• Kyodo

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Japan’s current account surplus contracted 48.2% in November from a year earlier, to ¥897.3 billion ($7.8 billion), declining for the fourth straight month as high energy prices continued to weigh on the trade balance, the Finance Ministry said Wednesday.

The current account balance, one of the widest gauges of international trade, logged a 17th consecutive month of black ink but was dragged down by the second-largest value of imports since comparable data became available, in 1996, according to a preliminary report released by the ministry.

Imports surged 44.9% in value terms to a total of ¥7.88 trillion, up for the 10th consecutive month and hitting their highest level since January 2014, with prices of crude oil and liquefied natural gas more than doubling due partly to the yen’s weakness, the data showed.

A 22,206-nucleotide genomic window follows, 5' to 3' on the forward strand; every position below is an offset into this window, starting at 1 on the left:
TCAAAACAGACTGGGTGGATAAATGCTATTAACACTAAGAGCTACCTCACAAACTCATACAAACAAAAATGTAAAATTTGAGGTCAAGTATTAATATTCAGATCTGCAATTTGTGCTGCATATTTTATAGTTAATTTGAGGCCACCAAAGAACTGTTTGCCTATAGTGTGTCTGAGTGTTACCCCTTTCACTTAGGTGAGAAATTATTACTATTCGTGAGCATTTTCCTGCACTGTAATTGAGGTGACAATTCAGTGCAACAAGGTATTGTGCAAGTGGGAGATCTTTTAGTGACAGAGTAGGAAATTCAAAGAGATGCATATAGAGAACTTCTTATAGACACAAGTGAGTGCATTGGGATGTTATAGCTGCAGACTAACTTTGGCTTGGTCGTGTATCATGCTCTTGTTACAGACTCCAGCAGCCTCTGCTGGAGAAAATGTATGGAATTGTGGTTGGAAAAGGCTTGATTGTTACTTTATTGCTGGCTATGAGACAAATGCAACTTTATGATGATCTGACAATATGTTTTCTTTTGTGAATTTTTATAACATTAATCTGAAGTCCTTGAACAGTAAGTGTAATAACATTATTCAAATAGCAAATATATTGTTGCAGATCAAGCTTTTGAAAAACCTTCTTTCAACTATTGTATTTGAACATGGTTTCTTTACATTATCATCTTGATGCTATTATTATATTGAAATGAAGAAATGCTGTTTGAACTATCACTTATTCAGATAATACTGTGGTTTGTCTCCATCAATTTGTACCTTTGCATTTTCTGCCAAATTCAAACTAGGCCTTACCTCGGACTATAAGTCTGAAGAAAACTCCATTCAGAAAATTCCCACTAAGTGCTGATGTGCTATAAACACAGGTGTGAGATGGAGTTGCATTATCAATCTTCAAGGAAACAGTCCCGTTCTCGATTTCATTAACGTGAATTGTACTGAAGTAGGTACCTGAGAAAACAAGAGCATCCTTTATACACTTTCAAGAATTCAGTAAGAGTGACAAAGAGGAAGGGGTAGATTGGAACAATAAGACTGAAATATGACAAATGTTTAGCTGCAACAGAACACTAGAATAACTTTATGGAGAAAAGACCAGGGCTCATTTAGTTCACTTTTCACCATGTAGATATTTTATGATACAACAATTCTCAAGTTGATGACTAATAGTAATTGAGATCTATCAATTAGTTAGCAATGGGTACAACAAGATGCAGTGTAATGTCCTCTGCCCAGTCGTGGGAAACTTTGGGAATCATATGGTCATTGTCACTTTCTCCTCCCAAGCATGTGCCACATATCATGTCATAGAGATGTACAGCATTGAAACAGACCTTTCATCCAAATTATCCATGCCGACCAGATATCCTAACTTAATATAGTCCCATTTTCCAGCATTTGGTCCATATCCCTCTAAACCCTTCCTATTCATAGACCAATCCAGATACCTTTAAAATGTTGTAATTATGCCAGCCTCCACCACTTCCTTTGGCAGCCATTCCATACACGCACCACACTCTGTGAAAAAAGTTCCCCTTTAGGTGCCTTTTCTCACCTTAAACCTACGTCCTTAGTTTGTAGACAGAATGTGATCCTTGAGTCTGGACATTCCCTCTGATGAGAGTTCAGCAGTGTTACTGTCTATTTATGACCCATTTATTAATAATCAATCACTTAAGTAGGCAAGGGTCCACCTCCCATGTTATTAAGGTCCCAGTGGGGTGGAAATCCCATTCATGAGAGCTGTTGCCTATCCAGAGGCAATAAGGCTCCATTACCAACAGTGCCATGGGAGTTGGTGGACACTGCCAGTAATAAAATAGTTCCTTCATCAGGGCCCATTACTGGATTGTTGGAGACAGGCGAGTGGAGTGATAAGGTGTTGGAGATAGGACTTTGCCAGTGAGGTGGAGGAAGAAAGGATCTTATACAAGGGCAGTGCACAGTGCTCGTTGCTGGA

Exports grew 23.2% to ¥7.45 trillion, up for the ninth straight month, lifted by an 87.8% jump in steel shipments and a 44.7% rise in those of semiconductor-manufacturing equipment.

As a result, the nation’s trade balance posted a ¥431.3 billion deficit, following a ¥166.7 billion surplus in October.

The service balance saw a deficit of ¥214.2 billion, following red ink of ¥575.4 billion the previous month, due to a rise in marine freight costs amid a global shipping container shortage, a ministry official said.

Japan eked out a travel surplus of ¥14.9 billion, smaller than the ¥24.3 billion the previous year, with only 20,700 foreign nationals visiting the country — down 63.5% from a year earlier amid the coronavirus pandemic.

Primary income, reflecting returns on overseas investments, posted a surplus of ¥1.79 trillion, up 14.3% from a year earlier, partly helped by domestic companies receiving higher dividend payments from their investments in the stocks of overseas shipping firms.

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